In September, 1997, POSC membership hosted the FOCUS conferences on information and knowledge management in the E&P industry. At these conferences in Melbourne, Australia and Oslo, Norway, GeoQuest demonstrated, along with some its commercial software products, an experimental, World-Wide-Web-based software interoperability platform, called the GeoSIP. GeoSIP is a pilot test-bed for evaluating methods of integrating Petrotechnical Open Software Corporation (POSC) and other industry standards into Schlumberger GeoQuest product lines and, at the same time, a simplified development platform for manipulating technical information, including geoscience data.
From the web-based GeoSIP applet, an asset team member who is interested in a fast interpretation on some key data to make a multimillion dollar well completion decision might, for example,
determine which data are already available in any number of POSC Data Stores or PDSs (e.g., from GeoQuests GeoFrame interpretation system or those from other vendor systems),
send a query to an external data provider for supplemental information on log data, such as those stored in GeoQuest Finders LogDB archive,
as a result of this query, express an interest in receiving log data as it become available in real time from selected reservoir wells,
display, select and load relevant data via an implementation of POSCs business object specifications into the teams local PDS,
add, delete, edit and run queries against the selected data using an implementation of the POSCs Data Access & Exchange (DAE) specification to better understand the data that the team member needs to interpret or display,
generate on-line results for the teams interpretation decisions.
While GeoSIP represents the latest in a series of efforts by GeoQuest to verify the POSC specifications themselves, it is also part of a process to evolve GeoQuest products with these specifications.
As POSC makes seed implementations available for its oilfield service members, these members must continue to validate them, correct any errors or ambiguities, and champion these improvements into the original specifications before integration into specific commercial products. For the past few years POSC has assumed the role of promoting formation of joint industry projects (JIPs) where E&P companies and vendors jointly test and validate individual interoperable data solutions proposed by POSC. An earlier joint interoperability effort between GeoQuest, Elf, and PetroSystems was conducted in 1995 and publicized with TechnoPOSC, POSCs membership technical journal. It demonstrated the issues of shared access to a PDS built from POSCs out-of-the-CD Data Access & Exchange (DAE) implementation and Epicentre relational data store. As a result of the POSC-sponsored and managed joint effort called RESCUE, which begun around 1996, GeoQuest products will interoperate with products of other vendors via POSCs new business object specifications.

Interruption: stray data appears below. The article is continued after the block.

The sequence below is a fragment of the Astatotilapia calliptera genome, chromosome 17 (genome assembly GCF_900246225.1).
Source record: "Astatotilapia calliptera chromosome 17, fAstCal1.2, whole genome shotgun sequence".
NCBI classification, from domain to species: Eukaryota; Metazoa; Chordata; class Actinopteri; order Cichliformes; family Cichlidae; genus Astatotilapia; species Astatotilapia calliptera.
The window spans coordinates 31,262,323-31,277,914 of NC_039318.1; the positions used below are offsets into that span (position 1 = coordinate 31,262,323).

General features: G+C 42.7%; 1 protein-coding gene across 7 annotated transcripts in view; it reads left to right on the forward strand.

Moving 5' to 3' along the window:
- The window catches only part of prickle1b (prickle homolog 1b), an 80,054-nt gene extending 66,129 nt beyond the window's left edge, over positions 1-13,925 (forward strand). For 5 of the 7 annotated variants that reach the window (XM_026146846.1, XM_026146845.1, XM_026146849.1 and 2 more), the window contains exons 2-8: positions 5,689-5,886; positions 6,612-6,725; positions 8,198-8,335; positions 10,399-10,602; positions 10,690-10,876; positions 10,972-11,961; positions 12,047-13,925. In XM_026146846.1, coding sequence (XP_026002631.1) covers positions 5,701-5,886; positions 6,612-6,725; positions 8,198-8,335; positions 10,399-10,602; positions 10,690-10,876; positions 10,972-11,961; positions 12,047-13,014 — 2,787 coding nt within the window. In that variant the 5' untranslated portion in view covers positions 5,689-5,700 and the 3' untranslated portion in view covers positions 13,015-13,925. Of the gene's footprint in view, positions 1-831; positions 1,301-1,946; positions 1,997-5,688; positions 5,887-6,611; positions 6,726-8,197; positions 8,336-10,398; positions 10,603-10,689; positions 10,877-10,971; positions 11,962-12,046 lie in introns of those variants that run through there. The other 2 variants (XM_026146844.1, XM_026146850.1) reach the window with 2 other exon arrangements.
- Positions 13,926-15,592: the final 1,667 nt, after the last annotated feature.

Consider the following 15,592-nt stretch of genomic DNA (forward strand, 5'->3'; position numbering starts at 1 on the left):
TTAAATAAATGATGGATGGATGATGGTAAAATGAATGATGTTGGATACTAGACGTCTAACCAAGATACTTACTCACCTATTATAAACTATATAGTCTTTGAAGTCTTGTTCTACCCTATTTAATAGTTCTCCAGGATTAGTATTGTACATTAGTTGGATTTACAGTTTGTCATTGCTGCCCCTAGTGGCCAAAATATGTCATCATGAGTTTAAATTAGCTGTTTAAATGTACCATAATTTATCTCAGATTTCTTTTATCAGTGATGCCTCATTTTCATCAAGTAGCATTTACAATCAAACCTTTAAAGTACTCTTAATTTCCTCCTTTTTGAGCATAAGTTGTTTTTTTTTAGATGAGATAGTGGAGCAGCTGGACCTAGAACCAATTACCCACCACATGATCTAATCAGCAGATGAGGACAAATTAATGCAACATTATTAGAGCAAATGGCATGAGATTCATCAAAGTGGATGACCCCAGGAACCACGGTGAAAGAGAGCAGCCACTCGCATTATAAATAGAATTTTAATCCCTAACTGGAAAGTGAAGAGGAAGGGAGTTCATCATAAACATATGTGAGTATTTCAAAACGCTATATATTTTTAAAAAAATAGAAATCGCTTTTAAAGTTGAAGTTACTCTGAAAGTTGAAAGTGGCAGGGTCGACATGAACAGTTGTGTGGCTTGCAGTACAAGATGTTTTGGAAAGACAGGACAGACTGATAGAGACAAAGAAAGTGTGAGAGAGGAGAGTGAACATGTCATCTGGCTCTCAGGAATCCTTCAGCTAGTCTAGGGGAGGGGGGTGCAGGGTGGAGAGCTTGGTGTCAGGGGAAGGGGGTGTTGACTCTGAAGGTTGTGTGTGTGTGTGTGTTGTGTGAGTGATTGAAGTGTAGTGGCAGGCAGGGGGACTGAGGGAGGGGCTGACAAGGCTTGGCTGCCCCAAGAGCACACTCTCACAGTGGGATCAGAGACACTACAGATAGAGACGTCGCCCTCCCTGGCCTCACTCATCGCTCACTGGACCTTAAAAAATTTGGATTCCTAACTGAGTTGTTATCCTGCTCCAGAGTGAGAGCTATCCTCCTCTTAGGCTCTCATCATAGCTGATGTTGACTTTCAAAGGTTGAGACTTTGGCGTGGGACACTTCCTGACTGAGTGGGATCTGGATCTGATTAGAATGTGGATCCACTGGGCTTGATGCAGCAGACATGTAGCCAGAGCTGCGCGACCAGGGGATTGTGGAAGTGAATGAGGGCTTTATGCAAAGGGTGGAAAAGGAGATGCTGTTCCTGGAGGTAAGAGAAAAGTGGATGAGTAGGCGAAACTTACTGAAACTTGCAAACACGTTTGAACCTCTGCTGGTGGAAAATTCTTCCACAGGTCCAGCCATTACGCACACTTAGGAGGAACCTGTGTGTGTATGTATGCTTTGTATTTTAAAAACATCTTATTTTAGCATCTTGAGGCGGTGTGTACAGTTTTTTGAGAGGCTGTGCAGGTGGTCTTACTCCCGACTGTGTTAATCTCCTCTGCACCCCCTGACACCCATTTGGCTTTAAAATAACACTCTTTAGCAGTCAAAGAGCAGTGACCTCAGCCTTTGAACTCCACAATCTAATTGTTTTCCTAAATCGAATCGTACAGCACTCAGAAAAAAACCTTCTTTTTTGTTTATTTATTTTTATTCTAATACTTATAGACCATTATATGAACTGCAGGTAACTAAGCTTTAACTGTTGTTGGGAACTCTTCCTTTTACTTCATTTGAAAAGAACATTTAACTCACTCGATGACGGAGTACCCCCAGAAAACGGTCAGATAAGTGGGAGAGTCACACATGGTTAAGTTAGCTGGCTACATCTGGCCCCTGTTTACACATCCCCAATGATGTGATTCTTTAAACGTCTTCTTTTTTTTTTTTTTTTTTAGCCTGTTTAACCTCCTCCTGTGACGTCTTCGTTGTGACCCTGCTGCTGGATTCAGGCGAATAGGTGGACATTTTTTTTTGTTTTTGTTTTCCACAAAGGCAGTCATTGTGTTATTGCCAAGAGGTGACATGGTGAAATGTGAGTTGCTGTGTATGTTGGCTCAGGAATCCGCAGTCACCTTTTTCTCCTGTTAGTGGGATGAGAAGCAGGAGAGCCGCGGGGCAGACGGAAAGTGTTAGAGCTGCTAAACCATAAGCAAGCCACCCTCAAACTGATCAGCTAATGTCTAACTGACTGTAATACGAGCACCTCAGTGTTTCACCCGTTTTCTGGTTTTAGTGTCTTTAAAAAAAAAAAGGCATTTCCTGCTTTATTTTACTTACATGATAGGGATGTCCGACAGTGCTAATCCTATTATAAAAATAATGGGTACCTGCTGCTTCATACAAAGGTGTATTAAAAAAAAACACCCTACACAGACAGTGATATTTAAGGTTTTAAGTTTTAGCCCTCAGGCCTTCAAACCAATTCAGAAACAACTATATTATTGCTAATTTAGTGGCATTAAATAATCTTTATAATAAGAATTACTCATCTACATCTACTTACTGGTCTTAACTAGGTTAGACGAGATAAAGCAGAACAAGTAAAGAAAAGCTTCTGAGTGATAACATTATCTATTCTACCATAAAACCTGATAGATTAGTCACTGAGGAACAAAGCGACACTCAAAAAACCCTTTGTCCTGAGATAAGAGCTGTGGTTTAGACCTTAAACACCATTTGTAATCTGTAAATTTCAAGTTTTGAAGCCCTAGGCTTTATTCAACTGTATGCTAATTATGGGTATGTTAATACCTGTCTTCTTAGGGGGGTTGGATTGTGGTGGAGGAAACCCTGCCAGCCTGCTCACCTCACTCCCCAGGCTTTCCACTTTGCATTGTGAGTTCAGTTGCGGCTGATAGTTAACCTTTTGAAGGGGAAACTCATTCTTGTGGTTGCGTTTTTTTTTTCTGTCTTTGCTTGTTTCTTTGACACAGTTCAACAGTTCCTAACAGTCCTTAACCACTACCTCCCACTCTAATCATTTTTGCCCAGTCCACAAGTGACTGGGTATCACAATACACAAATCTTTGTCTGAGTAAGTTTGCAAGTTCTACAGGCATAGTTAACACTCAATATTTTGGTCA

Schlumberger has contributed both to the process of compliance verification and the expanded acceptance of POSC specifications within the E&P industry. While requiring considerable coordination and commitment of resources, all of these efforts provide a practical as well as the recommended means of
understanding the technical issues involved in using the specifications by POSC or implemented by its membership,
estimating the resources needed to implement these open specifications commercially within GeoQuest products, and
validating how resulting implementations satisfy the interoperability demands of E&P team-focused work-flows.
Schlumberger and its GeoQuest division have been strong, supportive members of POSC since its inception, serving on most of the work groups, committees and POSC organizational structures.
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